“I thought that I would feel satisfied after serving these women hot breakfasts for 15 days. But I started enjoying it and wanted to do more. I met an old man behind the hospital on the 15th day who didn’t even have one square meal a day. I asked a man who used to provide tiffins to everyone to give him one daily and take the money from me,” says Rakesh.

‘Only a lucky few get a chance to serve the poor’

Rakesh provides food to 500 seniors in and around Vaso village
Rakesh provides food to 500 seniors in and around Vaso village.

Initially, it would cost Rakesh about Rs 300 per day to distribute food. As he started paying for meals for abandoned senior citizens, his costs rose to Rs 500 per day. He posted about it on Facebook, and one of his friends donated Rs 500 to the cause. Soon, more donations started trickling in.

From feeding one old man, he gradually started feeding 15 old people, with each meal costing Rs 50 per day. He knew that outsourcing wasn’t going to cut it anymore as more people reached out for food. During the COVID lockdown too, he couldn’t serve food as the tiffin service wasn’t optional.

To avoid such gaps, he registered ‘Visamo Sarvajanik Charitable Trust Vaso’ and started a kitchen of his own. “We first took a place in Vaso itself where we could cook for 100 to 200 people. As the number of people we served increased, we moved to a kitchen in Nadiad, which had a commercial gas line and could easily cook for 500 people,” says Rakesh.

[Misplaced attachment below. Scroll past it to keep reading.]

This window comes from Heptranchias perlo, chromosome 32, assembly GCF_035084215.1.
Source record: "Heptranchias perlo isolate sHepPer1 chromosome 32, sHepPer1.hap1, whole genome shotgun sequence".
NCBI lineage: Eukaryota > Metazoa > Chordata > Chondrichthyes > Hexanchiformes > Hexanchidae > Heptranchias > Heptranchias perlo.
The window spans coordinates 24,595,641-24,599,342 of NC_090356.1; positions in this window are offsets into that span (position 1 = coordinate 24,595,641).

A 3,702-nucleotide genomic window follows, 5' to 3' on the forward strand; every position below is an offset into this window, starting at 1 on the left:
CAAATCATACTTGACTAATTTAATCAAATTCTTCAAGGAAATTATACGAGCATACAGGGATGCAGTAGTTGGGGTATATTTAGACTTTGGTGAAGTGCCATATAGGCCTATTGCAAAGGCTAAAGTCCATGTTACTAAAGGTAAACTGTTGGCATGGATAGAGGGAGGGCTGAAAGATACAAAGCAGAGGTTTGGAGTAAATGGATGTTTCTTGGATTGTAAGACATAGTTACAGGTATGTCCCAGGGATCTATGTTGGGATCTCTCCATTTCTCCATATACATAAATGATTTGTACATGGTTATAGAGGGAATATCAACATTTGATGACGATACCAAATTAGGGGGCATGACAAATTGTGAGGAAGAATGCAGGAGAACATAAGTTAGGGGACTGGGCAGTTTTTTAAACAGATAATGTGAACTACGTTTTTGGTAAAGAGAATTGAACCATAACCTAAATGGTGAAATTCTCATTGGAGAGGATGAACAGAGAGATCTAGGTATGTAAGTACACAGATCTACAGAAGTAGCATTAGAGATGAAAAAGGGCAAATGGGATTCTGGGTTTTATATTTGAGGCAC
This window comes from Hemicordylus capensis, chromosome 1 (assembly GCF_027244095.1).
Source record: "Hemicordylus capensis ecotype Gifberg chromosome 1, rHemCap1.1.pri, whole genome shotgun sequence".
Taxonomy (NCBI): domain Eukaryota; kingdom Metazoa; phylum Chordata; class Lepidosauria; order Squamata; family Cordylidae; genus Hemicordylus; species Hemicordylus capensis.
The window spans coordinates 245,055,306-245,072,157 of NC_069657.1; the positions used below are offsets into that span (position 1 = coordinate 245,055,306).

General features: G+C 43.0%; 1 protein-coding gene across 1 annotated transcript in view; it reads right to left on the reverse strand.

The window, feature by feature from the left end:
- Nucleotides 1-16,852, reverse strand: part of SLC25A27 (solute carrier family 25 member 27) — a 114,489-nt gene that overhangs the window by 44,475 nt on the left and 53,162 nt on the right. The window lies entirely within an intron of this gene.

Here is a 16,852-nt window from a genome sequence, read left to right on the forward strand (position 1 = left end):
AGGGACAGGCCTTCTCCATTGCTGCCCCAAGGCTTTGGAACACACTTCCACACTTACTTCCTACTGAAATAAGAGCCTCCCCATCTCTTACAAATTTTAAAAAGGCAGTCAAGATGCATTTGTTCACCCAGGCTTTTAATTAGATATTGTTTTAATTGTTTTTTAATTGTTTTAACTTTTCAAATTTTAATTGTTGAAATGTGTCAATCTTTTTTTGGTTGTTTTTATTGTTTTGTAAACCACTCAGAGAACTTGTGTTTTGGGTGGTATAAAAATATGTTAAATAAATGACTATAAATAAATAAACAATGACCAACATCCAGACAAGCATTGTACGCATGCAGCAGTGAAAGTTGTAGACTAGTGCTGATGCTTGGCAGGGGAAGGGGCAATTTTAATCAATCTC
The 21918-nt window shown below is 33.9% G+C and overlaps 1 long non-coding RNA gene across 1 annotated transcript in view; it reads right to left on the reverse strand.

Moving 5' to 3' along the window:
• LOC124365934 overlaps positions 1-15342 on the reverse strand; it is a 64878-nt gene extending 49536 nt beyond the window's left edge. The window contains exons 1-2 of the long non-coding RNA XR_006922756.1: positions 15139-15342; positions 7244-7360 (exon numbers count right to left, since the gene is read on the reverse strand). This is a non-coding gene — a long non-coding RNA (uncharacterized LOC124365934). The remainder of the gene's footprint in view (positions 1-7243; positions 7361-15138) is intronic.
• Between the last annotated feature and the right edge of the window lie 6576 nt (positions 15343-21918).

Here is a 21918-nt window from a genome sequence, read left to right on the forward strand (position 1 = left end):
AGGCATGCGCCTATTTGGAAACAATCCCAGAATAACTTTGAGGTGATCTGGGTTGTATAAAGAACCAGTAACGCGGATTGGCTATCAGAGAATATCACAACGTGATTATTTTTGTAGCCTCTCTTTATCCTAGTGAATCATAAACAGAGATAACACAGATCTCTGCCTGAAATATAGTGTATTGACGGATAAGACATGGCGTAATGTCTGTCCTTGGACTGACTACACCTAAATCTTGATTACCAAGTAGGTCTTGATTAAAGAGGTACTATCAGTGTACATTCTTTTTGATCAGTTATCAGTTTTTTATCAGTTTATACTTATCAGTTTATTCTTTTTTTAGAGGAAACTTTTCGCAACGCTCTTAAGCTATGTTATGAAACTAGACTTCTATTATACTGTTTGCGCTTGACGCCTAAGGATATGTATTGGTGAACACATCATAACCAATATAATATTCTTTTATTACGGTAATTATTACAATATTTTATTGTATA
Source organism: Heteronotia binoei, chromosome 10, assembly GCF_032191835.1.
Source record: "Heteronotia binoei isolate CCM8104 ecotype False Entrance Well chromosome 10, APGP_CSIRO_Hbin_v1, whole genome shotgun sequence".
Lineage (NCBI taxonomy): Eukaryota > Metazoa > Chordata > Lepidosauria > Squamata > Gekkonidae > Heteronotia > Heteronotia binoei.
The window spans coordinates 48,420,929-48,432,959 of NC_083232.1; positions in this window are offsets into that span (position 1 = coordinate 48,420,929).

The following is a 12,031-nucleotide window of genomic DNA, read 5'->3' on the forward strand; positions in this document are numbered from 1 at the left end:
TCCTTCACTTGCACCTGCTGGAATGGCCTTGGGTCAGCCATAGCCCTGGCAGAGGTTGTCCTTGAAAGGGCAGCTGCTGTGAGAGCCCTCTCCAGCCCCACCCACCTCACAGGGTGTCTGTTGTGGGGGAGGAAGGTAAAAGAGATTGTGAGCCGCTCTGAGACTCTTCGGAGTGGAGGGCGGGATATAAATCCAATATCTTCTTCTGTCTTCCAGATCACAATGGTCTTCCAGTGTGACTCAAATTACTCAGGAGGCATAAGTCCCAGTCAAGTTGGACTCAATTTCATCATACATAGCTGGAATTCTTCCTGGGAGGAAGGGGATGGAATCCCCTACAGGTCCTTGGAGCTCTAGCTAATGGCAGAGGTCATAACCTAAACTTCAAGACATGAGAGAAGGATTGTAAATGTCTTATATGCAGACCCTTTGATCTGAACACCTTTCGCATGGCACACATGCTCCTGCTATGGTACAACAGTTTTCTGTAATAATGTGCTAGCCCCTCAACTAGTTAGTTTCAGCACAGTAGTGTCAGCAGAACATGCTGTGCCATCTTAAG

Today, the Visamo Tiffin Seva provides hot lunches consisting of roti, dal, rice and sabzi to more than 500 people in Vaso and four nearby villages. They have 18 employees and numerous vans to transport the food.

Rakesh also provides milk and biscuits for breakfast at the hospital daily. It costs him Rs 21,000 daily and he has been managing to bear the costs through crowdfunding.

Rakesh provides food to 500 seniors in and around Vaso village
Rakesh provides food to 500 seniors in and around Vaso village.

Rakesh says most of these seniors don’t have anyone and stay on the roads, or alone at home. “These people are dependent on the benevolence of others even for one roti. I found a widow whose house was strewn with Rs 5 snacks. On enquiry, she told me that she would fill her stomach with that, and it was years since she had eaten dal, roti or rice as she couldn’t cook. I cannot forget the joy in her eyes after she ate a full meal,” adds the social worker.

Rakesh found ‘Visamo’ (resting place) written on the cremation ground after he finished the last rites of his father. That’s why he named the trust Visamo, as he wished it to provide relaxation to the elders.

“This provides satisfaction not just to the people we provide food to, but to me also. I feel an aura of positivity whenever I serve food. It has given my life a new purpose,” says Rakesh. But there is a long way to go, he adds, wanting to expand his services to provide food to more poor people.

“My father would often say that anyone can earn money through hard work. It’s only a lucky few who get a chance to do seva. I’m trying to live by his words,” he says.

If you wish to help Rakesh’s endeavour, you can donate here.

Edited by Pranita Bhat